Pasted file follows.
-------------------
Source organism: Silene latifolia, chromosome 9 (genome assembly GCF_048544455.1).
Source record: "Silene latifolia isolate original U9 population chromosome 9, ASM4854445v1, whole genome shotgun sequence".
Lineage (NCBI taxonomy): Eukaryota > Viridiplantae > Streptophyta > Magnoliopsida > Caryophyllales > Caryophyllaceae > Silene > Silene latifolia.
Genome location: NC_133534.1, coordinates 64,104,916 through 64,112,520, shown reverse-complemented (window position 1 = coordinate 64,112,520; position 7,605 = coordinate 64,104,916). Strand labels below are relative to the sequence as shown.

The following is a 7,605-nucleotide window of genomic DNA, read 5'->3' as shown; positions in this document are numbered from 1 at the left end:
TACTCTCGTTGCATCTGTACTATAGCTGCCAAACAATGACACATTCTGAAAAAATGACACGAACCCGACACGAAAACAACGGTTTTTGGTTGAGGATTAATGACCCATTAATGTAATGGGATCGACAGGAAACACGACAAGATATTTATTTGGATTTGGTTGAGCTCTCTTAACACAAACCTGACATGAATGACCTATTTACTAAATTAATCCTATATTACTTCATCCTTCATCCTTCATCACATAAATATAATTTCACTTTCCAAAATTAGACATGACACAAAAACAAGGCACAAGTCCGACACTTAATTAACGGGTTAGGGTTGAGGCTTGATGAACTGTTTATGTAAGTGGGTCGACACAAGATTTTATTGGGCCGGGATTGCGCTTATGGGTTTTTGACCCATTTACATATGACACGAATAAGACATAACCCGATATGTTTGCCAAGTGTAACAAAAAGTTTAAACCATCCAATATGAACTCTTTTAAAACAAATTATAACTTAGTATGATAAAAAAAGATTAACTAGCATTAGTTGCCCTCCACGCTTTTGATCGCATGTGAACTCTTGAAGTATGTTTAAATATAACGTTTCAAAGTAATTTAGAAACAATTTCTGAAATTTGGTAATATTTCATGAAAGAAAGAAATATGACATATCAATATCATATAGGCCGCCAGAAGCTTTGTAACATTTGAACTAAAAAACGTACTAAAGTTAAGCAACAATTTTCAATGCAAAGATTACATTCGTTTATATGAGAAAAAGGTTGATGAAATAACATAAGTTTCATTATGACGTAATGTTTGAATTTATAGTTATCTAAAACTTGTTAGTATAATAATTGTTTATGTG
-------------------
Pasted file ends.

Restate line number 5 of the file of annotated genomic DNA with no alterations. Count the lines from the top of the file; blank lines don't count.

The following is a 7,605-nucleotide window of genomic DNA, read 5'->3' as shown; positions in this document are numbered from 1 at the left end: